Okay, we’re back on the historical journey of my writing life from my beginnings as a general market romance novelist to my current career as a Christian fiction novelist. Thanks for taking a step back in time with me. Today, we’re going waaay back to when I sold my first book. In last week’s post, I told you about my early fifth grade writing experience and that fateful trip to a Romantic Times convention in Savannah (GA) much later where I decided to embark on writing again. This post picks up with my return home after that conference.
Well, writing a book wasn’t as easy as it seemed when I was listening to those three women at the conference. I realized I didn’t know how to get started. The smartest thing I did at that point was join Georgia Romance Writers, the Atlanta Chapter of Romance Writers of America. I don’t remember now how I learned about the organization but it must have been at the convention. Anyway, I attended my first meeting, where there was only one other black person, Carla Fredd, also a beginning writer attending her first meeting. I believe it was destiny; you’ll have to ask Carla what she thinks.
Sometime later Carla and I, along with two other GRW members, Bridget Anderson and Ami V., formed a critique group. I think we met once a week, but again I’m relying on memory here. I distinctly remember that because I working full-time, I wrote on the weekends. I didn’t allow myself to leave the house on Saturday morning until I’d written three chapters, which for me was three chapters. I remember being motivated do those three chapters so that I wouldn’t have to attend the upcoming critique group meeting empty-handed.
When I think about our early critique meetings, I have to laugh. We were excellent examples of the blind leading the blind. We had no clue what we were doing. We figured out point-of-view together; we struggled together with active and passive voice. Mostly, we supported and encouraged each other. That was the upside to being in a critique group. The downside was that sometimes our comments went too far. We’d begin to change, or want to change, each other’s stories. I think I was first one in the group to make a sale because I was the first to figure out that comments from others were merely points to consider, not requests that had to be heeded.
It took me about a year to write that first book, which I titled Dreams. I started querying agents and publishers after I had a good first three chapters and a synopsis, figuring that any interest would be a great motivator to finish the book. I compiled a large collection of rejection letters during this period, most of them form letters that weren’t even copied squarely on the page. It’s funny now, but it certainly pained me back then. I’d drag myself to the mailbox, holding my breath, wondering if I could bear another rejection. But I could and I did. Finally, a few people asked to see my manuscript. And more rejections piled up. More wondering if I could bear the rejection. More learning that I could.
My turning point came when I attended my first Romance Writers of America conference and met Monica Harris. When Monica was an editor at Dell, she’d turned down my manuscript with a personal rejection letter. Now those were prizes! A personal rejection letter beat a form rejection everytime. Anyway, when I met Monica at the conference she had moved to Kensington to start Arabesque Books, a new line of African-American romances. She suggested that I submit my book to her at Kensington, which I did.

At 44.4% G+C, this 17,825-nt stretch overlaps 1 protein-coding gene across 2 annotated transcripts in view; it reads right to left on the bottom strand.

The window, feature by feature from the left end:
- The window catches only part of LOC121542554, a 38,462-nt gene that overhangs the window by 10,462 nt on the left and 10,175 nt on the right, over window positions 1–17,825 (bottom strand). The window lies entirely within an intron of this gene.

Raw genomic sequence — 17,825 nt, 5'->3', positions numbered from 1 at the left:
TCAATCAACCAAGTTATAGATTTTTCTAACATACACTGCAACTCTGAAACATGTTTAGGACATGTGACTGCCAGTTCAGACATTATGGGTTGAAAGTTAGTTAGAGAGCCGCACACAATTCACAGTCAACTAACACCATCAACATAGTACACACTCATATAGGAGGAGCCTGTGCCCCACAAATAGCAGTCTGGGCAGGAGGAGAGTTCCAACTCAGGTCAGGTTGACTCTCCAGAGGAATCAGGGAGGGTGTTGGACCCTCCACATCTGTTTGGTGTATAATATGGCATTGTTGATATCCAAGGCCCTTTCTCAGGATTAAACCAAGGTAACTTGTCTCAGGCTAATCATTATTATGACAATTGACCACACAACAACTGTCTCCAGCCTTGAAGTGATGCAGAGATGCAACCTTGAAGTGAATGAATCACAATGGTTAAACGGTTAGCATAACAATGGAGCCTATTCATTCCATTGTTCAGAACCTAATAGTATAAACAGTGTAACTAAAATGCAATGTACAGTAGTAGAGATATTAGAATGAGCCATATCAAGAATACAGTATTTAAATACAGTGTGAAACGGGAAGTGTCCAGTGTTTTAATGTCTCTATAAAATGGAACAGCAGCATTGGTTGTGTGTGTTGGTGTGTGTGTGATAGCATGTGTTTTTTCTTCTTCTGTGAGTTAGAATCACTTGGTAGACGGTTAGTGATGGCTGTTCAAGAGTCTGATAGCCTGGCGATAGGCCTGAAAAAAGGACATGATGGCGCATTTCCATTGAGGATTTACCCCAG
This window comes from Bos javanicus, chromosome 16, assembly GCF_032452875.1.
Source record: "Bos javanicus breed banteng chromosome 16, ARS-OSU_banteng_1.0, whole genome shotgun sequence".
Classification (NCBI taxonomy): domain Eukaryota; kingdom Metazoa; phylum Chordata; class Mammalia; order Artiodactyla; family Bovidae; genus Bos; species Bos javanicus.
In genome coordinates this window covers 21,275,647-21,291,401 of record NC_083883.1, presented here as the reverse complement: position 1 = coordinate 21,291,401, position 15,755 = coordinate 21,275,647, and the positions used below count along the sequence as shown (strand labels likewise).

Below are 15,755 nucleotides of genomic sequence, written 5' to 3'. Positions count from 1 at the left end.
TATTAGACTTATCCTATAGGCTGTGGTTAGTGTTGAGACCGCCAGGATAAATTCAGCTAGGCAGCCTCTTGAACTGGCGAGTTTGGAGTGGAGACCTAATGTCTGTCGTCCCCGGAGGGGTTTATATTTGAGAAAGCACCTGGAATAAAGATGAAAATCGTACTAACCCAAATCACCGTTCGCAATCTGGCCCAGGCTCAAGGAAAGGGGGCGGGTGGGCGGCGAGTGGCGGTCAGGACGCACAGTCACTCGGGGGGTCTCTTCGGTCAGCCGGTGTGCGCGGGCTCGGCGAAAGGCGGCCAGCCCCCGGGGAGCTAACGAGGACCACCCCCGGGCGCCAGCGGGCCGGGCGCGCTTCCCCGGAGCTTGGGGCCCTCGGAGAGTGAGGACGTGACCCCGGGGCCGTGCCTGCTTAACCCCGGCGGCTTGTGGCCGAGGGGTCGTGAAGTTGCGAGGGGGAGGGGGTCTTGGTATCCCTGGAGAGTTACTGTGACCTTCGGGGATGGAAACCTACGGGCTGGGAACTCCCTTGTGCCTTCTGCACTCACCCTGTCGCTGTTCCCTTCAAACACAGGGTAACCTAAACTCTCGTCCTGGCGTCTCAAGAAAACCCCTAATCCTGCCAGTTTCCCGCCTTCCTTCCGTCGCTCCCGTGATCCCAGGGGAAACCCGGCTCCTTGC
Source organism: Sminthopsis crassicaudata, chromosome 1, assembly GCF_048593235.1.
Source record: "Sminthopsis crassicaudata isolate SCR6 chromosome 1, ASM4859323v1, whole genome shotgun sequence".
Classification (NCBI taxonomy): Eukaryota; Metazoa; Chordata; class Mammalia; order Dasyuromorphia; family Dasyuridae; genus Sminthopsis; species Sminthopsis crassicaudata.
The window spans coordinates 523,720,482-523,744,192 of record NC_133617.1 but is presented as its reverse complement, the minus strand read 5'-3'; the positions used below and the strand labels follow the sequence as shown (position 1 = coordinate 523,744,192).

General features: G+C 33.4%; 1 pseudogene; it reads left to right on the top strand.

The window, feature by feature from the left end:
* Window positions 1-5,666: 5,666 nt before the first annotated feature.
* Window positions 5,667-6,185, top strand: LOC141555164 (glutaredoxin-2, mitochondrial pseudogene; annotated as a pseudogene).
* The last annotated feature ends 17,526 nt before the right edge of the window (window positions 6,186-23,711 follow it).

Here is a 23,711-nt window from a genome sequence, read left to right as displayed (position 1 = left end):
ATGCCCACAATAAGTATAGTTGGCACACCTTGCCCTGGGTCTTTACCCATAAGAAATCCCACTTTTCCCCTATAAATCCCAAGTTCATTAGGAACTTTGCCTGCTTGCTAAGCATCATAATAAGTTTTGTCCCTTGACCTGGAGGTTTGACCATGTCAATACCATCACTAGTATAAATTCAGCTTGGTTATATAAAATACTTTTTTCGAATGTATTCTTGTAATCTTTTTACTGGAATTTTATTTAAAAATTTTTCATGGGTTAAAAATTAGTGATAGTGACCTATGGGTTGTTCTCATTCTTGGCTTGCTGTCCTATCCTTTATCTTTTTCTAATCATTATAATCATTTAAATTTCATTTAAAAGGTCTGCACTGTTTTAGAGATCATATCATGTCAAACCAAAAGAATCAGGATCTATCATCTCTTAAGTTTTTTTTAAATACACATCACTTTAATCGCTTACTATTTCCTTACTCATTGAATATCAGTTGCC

Monica bought the book (this was about a year after I finished writing it). I remember our phone conversation when she made me the offer, which is another funny story. She said she wanted to buy my book; I say okay you can have it; she said, “But I haven’t told you how much yet.” Now, this shows you how desperate I was to be published. What I did was cute but it was also unwise. That said, I’d probably do the same thing again. Sad, isn’t it? But I really wanted to be published. I’m sure some of you can identify. Still I have to warn you not to be as eager as I was. It’s more important to sell well than it is to sell. End of advice; back to story.
A year later, Dreams was published as Bands of Gold (their title). Like many first books, it has a lot of “me” in it. In fact, my cousin read it and called me up and asked, “Is this book about you?” I had to explain to her what fiction meant. 🙂 Actually, she wasn’t the only one to ask me that question.
I was very excited about the publication of my first book even though there was no publisher tour, no radio gigs, no print advertising. I did what I could in terms of promotion and felt I was well on my way to a grand career as published author. I’d learn later that I needed better benchmarks with which to judge success.
Bands of Gold was a personal accomplishment that stands as a precious moment in my life. When I wrote that book, I wrote it thinking my main character, Christina, was a Christian, but I didn’t include that in the book explicitly. I’m not sure why I didn’t. Nobody restrained me so I had to have restrained myself. That self-restraint may have had a bit to do with what was going on in my life at the time. Christina was dealing with true love after achieving a certain amount of professional success and so was I. Issues of love and expressions of love were prominent in her life and in mine. Unfortunately, we both made bad decisions as a result of following our feelings instead of our faith. As you can imagine, we both ended up heartbroken.
Bands of Gold in one of the three books included in the upcoming Harlequin re-issue, Sweet Passion. I’ll tell the story of the second title in that collection next week. I hope you all are encouraged by these stories because I’m encouraging myself as I tell them. Thanks for sharing my journey.